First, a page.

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Film Review: 'Noah'

Melissah Yang |
April 8, 2014 | 7:30 p.m. PDT


(Courtesy of Paramount Pictures)
(Courtesy of Paramount Pictures)
Spoiler alert: The world is destroyed in a flood. 

Darren Aronofsky’s fantasy epic “Noah” (2014) reimagines scripture, giving a different take on the familiar tale, but the film leaves you a bewildered castaway, shipwrecked in the director’s overly ambitious mind.

“Noah” takes many liberties with the Old Testament story, which has put Bible thumpers in a tizzy. But it’s not just Christians calling heresy. The film was banned in many Islamic countries — Pakistan, Bahrain, Malaysia and more — due to religious teachings, which prohibit the portrayal of prophets such as Noah.

From Aronofsky’s first draft written more than a decade ago, it’s been hard work for the director to get his version of “Noah” made. The effort is curious, considering that Aronofsky is a "self-described atheist." There’s no direct reference to a higher God in the film, only infrequent mentions of a “Creator.” And a swift run-through of Genesis’ history of the world implies an evolutionary point-of-view.

A true-to-Bible-story, this is not. A work of labor, it is. 

It’s a dog-eat-dog kind of world when the film opens. A young Noah sees his father killed by a ruthless king, a descendant of Cain who plunders the earth with no remorse.

Fast-forward some years and an environmentally conscious adult Noah (Russell Crowe) teaches his two sons “we take only what we need, what we can use.” His family, which includes wife Naameh (Jennifer Connelly), is vegetarian and presented as the only ones who value the earth they live on.

Through prophetic visions that feel like a bad acid trip, Noah learns the fated flood is coming and begins to build the gigantic ark that will save the world’s animals and his family. He consults his grandfather, Methuselah (Anthony Hopkins), who gives Noah a seed that magically sprouts into a forest that will provide wood for the ark. Noah also enlists the help of the Watchers, fallen angels that have been transformed into mammoth stone golems, which look like unused extras from Peter Jackson’s “Lord of the Rings.”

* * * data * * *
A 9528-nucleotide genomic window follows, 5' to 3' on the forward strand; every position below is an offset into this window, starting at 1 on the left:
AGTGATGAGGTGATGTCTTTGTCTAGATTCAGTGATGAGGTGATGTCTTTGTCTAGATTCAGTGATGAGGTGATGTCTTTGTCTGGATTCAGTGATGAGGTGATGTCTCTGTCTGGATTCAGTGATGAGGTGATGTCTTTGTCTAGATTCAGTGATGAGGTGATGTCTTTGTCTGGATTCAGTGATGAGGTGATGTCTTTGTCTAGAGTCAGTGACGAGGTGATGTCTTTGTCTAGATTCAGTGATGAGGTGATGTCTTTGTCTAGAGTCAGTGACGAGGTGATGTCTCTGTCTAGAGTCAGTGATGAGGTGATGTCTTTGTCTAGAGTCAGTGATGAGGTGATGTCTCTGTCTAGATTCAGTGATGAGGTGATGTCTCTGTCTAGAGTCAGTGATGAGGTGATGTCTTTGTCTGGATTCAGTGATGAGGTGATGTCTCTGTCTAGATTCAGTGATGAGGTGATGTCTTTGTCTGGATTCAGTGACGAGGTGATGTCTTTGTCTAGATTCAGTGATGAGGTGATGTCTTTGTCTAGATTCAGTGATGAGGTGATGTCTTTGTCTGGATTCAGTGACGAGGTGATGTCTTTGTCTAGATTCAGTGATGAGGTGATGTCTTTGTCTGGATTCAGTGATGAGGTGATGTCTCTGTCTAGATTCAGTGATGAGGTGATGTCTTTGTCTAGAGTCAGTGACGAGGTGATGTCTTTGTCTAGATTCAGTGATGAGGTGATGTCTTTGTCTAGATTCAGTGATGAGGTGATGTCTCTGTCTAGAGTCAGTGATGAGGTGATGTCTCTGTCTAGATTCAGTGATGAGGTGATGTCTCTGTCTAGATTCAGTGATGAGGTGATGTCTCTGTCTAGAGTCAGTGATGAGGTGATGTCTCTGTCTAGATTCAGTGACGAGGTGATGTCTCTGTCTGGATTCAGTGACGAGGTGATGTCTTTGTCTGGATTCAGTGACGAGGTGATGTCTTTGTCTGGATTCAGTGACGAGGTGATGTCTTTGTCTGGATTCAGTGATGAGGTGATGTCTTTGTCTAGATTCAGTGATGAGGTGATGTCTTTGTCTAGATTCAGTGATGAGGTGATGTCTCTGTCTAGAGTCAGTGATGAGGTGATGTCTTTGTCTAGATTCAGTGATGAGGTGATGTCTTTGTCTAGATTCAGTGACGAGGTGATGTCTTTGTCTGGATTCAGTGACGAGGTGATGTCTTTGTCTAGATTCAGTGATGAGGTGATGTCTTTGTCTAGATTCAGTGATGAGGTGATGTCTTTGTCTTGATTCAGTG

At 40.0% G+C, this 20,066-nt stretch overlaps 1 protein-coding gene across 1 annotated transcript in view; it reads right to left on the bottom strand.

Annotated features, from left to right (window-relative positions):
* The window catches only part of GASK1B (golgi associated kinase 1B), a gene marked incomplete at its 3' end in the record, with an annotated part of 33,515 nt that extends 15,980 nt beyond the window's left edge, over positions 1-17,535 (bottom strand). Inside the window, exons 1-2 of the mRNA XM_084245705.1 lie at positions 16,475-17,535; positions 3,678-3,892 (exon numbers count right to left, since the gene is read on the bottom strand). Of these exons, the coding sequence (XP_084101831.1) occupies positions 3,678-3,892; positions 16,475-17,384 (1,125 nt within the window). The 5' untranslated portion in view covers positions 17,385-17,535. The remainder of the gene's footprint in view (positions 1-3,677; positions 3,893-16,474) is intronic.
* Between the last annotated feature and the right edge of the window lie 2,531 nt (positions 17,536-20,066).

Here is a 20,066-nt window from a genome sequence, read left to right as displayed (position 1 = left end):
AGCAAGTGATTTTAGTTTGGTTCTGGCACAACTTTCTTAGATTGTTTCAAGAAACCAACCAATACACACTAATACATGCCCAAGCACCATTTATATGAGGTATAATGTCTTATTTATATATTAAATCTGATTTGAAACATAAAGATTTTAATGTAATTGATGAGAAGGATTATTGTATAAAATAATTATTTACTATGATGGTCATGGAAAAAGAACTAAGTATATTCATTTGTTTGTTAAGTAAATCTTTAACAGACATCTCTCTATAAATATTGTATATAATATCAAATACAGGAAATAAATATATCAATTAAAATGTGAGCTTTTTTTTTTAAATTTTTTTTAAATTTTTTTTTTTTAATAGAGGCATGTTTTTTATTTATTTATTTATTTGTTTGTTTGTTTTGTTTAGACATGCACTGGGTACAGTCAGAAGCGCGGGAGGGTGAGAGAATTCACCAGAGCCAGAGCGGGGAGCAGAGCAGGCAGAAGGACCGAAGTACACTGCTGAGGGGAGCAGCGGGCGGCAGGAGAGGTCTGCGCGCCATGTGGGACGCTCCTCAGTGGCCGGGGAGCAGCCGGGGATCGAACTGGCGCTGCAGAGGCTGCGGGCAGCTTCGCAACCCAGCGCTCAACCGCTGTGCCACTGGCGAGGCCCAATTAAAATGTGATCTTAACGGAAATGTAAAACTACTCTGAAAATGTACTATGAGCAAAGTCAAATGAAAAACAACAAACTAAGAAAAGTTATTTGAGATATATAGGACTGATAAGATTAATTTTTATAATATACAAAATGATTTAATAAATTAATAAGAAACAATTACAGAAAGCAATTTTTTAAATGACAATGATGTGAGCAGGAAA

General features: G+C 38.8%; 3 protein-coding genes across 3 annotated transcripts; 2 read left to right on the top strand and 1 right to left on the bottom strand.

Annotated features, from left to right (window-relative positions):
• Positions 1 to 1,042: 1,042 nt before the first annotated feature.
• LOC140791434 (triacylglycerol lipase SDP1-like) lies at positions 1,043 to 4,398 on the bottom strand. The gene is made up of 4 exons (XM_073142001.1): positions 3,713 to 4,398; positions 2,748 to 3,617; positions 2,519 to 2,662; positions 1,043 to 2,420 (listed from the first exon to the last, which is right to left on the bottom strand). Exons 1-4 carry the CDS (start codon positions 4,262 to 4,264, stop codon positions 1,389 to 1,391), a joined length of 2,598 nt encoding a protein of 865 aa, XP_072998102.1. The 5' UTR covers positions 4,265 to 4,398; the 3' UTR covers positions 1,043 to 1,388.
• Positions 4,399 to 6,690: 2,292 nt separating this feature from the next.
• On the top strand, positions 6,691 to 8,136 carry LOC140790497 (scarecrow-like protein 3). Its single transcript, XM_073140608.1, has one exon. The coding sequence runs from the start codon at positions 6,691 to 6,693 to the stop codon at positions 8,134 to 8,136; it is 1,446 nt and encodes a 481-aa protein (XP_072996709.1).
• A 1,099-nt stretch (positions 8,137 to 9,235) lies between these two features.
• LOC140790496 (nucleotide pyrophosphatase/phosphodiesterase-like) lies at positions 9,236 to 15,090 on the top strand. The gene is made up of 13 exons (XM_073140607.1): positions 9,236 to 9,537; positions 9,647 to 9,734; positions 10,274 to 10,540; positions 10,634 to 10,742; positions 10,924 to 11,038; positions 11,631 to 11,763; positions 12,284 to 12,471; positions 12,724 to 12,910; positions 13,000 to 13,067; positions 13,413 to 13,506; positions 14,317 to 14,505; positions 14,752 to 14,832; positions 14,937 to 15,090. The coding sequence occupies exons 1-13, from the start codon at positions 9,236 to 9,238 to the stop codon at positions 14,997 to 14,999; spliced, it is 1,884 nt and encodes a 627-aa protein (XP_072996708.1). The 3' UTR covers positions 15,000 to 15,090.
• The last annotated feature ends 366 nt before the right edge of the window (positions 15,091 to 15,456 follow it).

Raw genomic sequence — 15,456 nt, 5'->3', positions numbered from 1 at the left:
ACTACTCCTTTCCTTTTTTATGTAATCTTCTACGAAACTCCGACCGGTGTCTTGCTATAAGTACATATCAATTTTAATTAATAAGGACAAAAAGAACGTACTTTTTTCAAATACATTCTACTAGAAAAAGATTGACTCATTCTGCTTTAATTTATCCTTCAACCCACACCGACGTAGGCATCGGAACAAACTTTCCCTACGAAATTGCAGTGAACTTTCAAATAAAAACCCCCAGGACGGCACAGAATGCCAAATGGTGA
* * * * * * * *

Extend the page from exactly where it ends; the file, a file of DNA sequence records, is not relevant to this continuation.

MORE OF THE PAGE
The ark takes years to make, during which beautiful sequences show animals making the trek toward safe harbor. By the time the ark is finished, Noah’s sons have grown and an adopted daughter, Ila (Emma Watson), begins a romance with the eldest, Shem (Douglas Booth). Noah's second son, Ham (Logas Lerman), is disgruntled when he realizes his father intends for him to spend the rest of his days alone.

With the impending flood looming, everything from snakes to tribal men led by Tubal-Cain (Ray Winstone) — the same man who killed Noah's father — is looking to get on board. It’s a showdown reminiscent of battle scenes from “300,” but Sparta this ain’t.

The flood comes in different waves. Black water gurgles out of the ground, while elsewhere geysers that would put Old Faithful to shame blast into the sky. A significant portion of the film is dedicated to the family’s turbulent time on board. Questions of morality and ethics plague the consciousness of those who survived the near end of the world.

Crowe plays a shaggier, more despondent Noah rather than a regal prophet à la Charlton Heston as Moses in "The Ten Commandments" (1956). Crowe and Connelly reunite on screen, having previously starred together in “A Beautiful Mind” (2001), but they fall flat as parents of the new world.

Aronofsky, known for his heavy-handed direction, often with an overwhelming intensity, doesn’t let up with “Noah.” His previous works, Academy Award-winning “Black Swan” (2010) and cult classic “Requiem for a Dream” (2000), brought great potency to otherwise eerily quiet moments, whether at a ballet company’s rehearsal or an addict’s home.

But “Noah,” which already has a hefty plot — really, it’s humanity’s original apocalyptic story — is a fantastical feat that tries too hard. The all too familiar tale is almost unrecognizable, lost in belabored visual effects and stagnant dialogue.

Aronofsky creates a film of biblical proportions, sure, but what it all means is an interpretation that apparently only he is privy to.

Reach Editor-at-Large Melissah Yang here. Follow her on Twitter @MelissahYang.



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